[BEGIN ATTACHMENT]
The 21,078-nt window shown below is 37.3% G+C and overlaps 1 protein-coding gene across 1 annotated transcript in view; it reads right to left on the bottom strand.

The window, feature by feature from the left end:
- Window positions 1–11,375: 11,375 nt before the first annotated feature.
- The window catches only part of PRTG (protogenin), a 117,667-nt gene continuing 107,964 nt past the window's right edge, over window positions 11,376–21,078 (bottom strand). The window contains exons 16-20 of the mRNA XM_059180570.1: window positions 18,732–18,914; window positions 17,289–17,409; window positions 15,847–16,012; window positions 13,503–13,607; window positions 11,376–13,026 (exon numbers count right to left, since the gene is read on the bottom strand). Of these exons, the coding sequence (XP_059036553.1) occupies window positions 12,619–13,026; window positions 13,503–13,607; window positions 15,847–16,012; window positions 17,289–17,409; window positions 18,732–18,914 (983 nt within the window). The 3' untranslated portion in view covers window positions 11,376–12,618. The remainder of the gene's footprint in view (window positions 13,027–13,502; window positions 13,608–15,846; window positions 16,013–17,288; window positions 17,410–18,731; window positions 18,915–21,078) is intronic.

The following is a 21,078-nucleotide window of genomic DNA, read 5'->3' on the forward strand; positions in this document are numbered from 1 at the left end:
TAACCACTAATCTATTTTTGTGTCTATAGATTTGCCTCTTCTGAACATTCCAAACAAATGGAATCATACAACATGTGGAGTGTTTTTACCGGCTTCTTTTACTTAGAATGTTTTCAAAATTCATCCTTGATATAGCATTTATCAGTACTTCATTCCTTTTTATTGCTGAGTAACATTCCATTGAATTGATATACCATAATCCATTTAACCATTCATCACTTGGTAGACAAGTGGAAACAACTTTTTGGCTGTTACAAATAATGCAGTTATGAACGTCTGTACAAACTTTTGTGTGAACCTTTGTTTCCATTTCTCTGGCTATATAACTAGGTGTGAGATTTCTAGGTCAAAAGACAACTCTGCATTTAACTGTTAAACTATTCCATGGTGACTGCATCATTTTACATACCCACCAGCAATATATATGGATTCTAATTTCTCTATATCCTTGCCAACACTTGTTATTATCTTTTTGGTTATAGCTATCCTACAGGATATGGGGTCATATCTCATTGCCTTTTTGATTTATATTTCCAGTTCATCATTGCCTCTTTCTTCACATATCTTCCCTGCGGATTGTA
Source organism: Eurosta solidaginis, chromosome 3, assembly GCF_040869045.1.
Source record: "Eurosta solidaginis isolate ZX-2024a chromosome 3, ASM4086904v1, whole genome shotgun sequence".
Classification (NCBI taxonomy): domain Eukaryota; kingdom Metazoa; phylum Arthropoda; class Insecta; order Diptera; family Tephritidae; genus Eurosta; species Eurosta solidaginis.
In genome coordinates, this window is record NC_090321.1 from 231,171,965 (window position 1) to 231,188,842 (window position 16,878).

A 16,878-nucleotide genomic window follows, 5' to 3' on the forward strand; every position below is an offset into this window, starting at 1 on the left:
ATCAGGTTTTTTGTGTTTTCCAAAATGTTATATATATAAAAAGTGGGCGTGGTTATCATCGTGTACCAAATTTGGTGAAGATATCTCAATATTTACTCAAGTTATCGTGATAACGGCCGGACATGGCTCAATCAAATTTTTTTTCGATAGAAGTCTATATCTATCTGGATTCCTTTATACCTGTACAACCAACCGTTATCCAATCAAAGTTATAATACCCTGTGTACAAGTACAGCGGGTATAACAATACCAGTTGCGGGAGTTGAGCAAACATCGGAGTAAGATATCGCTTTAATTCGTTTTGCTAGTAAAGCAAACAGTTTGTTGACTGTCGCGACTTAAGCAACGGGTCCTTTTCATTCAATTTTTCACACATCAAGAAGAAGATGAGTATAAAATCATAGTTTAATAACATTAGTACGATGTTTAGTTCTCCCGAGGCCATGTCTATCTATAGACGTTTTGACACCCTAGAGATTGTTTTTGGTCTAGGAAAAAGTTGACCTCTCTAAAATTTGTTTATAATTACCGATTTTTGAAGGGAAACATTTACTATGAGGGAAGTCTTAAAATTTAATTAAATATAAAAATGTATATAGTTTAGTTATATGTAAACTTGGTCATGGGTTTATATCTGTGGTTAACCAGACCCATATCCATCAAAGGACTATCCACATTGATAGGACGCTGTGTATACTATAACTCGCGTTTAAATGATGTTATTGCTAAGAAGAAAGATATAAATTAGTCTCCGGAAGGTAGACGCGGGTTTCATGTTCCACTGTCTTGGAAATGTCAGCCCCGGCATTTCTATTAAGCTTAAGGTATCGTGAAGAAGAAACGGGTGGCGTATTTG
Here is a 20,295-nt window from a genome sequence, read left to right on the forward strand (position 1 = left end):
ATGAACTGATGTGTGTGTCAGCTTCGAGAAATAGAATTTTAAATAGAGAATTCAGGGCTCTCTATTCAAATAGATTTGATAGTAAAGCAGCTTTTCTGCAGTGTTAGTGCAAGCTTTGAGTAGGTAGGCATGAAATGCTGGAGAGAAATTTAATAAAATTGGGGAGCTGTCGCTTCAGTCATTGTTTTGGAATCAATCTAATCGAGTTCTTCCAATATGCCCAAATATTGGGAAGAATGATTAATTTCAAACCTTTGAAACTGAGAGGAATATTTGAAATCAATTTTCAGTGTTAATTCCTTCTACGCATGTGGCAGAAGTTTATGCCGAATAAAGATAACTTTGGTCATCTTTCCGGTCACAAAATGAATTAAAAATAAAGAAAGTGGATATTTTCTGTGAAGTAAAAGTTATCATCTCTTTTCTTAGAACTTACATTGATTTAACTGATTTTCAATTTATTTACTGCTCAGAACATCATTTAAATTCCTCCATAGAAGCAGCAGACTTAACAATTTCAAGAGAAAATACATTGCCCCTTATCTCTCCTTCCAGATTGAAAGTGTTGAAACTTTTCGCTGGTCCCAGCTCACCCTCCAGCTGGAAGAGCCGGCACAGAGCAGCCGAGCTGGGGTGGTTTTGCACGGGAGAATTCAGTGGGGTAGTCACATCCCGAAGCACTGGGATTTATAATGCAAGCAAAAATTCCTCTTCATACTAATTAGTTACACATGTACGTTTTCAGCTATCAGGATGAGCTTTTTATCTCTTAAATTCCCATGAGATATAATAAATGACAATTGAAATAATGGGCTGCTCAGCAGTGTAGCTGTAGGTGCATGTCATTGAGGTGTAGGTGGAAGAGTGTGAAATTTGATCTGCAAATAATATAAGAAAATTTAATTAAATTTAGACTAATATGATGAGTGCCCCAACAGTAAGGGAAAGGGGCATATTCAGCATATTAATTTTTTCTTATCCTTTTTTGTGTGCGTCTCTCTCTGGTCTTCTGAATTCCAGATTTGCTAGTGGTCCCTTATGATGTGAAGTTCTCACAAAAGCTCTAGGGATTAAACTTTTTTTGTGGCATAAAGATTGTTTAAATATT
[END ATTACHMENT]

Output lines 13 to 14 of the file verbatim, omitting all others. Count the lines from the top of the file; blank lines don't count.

Here is a 20,295-nt window from a genome sequence, read left to right on the forward strand (position 1 = left end):
ATGAACTGATGTGTGTGTCAGCTTCGAGAAATAGAATTTTAAATAGAGAATTCAGGGCTCTCTATTCAAATAGATTTGATAGTAAAGCAGCTTTTCTGCAGTGTTAGTGCAAGCTTTGAGTAGGTAGGCATGAAATGCTGGAGAGAAATTTAATAAAATTGGGGAGCTGTCGCTTCAGTCATTGTTTTGGAATCAATCTAATCGAGTTCTTCCAATATGCCCAAATATTGGGAAGAATGATTAATTTCAAACCTTTGAAACTGAGAGGAATATTTGAAATCAATTTTCAGTGTTAATTCCTTCTACGCATGTGGCAGAAGTTTATGCCGAATAAAGATAACTTTGGTCATCTTTCCGGTCACAAAATGAATTAAAAATAAAGAAAGTGGATATTTTCTGTGAAGTAAAAGTTATCATCTCTTTTCTTAGAACTTACATTGATTTAACTGATTTTCAATTTATTTACTGCTCAGAACATCATTTAAATTCCTCCATAGAAGCAGCAGACTTAACAATTTCAAGAGAAAATACATTGCCCCTTATCTCTCCTTCCAGATTGAAAGTGTTGAAACTTTTCGCTGGTCCCAGCTCACCCTCCAGCTGGAAGAGCCGGCACAGAGCAGCCGAGCTGGGGTGGTTTTGCACGGGAGAATTCAGTGGGGTAGTCACATCCCGAAGCACTGGGATTTATAATGCAAGCAAAAATTCCTCTTCATACTAATTAGTTACACATGTACGTTTTCAGCTATCAGGATGAGCTTTTTATCTCTTAAATTCCCATGAGATATAATAAATGACAATTGAAATAATGGGCTGCTCAGCAGTGTAGCTGTAGGTGCATGTCATTGAGGTGTAGGTGGAAGAGTGTGAAATTTGATCTGCAAATAATATAAGAAAATTTAATTAAATTTAGACTAATATGATGAGTGCCCCAACAGTAAGGGAAAGGGGCATATTCAGCATATTAATTTTTTCTTATCCTTTTTTGTGTGCGTCTCTCTCTGGTCTTCTGAATTCCAGATTTGCTAGTGGTCCCTTATGATGTGAAGTTCTCACAAAAGCTCTAGGGATTAAACTTTTTTTGTGGCATAAAGATTGTTTAAATATT